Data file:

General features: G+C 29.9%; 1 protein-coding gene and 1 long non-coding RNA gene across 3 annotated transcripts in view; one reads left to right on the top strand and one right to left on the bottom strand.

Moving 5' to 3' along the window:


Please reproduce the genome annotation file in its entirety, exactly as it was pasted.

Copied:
General features: G+C 29.9%; 1 protein-coding gene and 1 long non-coding RNA gene across 3 annotated transcripts in view; one reads left to right on the top strand and one right to left on the bottom strand.

Moving 5' to 3' along the window: